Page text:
Review: The Goddamned #5
“The Goddamned #5 is the natural, yet perfect, conclusion to a tale of a fallen world, a world that might have always been fallen and might always be destined to be fallen. However, Aaron, Guera, and Brusco give us a tale that’s not unrealistically hopeful or oppressively heavy. In a yarn filled with biblical myths and cannibalistic giants, we get a story that embraces humanity and takes it for what it is, light and dark, warts and all.”
The Goddamned #5
Publisher: Image Comics
Writer: Jason Aaron
Artists: r.m. Guera and Giulia Brusco
Release Date: Wed, Nov 23, 2016
If you go onto Image Comics’ official description of The Goddamned #5, in stores today from Image, all you’ll get is the following piece of scripture from the first book of the Hebrew Bible:
“Whoever sheds human blood, by humans shall their blood be shed.” Genesis 9:6
On the surface, that perfectly encapsulates what’s brewing in writer Jason Aaron and artists r.m. Guera and Giulia Brusco’s final issue of the first arc of their story of the wandering Cain: The first child born of Adam and Eve, after years of traveling the globe, looking for a death that the touch (curse?) of God has prevented for years stretching into decades, may finally get his chance at rest at the hands of Noah.
Aaron, Guera, and Brusco’s version of the ark builder isn’t the kindly countenance with whom we’ve become acquainted with through told and retold biblical narratives over the centuries, however. Instead, the slaver seems to be as flawed and fallen and savage as the humanity Noah claims that the Almighty has told him would be wiped clean from the face of the Earth. Despite not finding death at the hands of giants and leviathans during his travels, in Noah, Cain might actually find relief.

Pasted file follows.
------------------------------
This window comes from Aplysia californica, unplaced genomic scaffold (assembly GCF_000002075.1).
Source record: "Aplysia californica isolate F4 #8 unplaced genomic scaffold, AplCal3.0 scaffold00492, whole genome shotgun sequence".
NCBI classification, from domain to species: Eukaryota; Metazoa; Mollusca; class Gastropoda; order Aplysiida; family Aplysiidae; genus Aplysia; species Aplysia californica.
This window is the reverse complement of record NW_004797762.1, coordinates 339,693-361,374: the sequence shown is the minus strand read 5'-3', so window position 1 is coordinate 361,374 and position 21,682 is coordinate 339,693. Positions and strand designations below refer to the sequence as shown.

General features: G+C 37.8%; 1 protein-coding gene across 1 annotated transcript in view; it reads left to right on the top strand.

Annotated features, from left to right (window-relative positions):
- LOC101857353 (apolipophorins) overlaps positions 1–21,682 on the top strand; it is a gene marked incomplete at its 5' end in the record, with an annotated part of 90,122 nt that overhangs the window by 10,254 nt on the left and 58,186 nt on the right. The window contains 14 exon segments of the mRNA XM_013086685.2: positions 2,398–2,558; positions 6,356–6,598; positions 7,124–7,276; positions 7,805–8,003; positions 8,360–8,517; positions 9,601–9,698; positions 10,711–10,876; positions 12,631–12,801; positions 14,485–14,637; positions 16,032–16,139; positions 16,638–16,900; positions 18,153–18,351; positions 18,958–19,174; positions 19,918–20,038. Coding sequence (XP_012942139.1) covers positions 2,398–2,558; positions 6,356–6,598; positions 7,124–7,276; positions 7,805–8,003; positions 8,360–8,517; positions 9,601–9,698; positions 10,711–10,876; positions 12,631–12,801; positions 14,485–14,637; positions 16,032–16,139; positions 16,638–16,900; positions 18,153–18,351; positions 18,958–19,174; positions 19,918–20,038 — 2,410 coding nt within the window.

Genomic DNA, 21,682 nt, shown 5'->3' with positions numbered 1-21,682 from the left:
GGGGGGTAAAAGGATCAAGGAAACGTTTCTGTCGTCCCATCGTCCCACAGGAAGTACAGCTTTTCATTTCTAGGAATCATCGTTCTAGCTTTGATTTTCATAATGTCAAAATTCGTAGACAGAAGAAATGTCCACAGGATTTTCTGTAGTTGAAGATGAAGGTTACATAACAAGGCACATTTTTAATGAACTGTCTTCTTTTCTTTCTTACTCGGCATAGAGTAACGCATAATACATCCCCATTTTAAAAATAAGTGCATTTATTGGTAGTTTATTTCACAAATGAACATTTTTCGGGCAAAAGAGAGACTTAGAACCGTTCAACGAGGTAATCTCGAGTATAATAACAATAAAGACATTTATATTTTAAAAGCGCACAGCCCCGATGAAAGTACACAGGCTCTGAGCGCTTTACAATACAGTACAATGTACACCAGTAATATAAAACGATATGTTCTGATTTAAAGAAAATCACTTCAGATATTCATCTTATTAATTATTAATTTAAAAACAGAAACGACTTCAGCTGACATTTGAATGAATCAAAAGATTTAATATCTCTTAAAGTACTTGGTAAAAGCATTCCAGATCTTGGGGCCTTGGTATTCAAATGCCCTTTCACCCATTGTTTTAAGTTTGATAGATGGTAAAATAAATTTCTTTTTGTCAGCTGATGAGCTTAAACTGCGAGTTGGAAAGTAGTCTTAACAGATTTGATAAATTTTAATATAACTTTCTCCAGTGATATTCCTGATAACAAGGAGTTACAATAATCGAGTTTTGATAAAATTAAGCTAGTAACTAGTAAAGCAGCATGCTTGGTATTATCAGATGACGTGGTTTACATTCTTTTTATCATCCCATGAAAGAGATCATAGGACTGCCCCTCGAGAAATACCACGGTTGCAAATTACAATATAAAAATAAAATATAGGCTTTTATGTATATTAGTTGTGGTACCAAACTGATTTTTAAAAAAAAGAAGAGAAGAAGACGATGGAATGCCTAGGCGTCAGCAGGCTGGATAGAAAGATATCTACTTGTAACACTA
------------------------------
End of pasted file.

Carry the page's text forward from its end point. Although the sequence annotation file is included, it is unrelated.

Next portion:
If he still wanted it, that is.
At the end of the previous issue, Cain had decided that there were still good people worth fighting for, in the form of the Bone Boy Lodo and his mother. Rather than acquiesce to Noah and his army of followers, he pushes forward for what he sees as a spark of good still left in the world of horrors that he considers God to have created. However, in order to save Lodo and his mother, he’ll still have to contend with a carnivorous giant and Noah himself, and, maybe, whether his newfound faith in humanity is justified.
One of the threads of the first arc of The Goddamned focuses on have a sense of self and coming to grips with who we are. Cain has had direct interaction with God and may know Yahweh better than anyone else who has ever walked the Earth. His worldview can be traced back to those encounters with the divine and, ultimately, how he views his place in the world. The Earth has descended into a decay since the first murder, which Cain perpetrated, leading Cain to see existence without meaning. With no sense of purpose to his reality, he chooses to seek a death that never comes. It’s only when he has the opportunity to act as protector that he finds purpose. He moves from the micro—worrying only of his own needs—to the macro—being intertwined with and feeling a connection to his fellow humans, maybe for the first time in his life. Aaron paces this transformation with the care and deliberateness the story deserves, giving a readers a payoff that feels earned.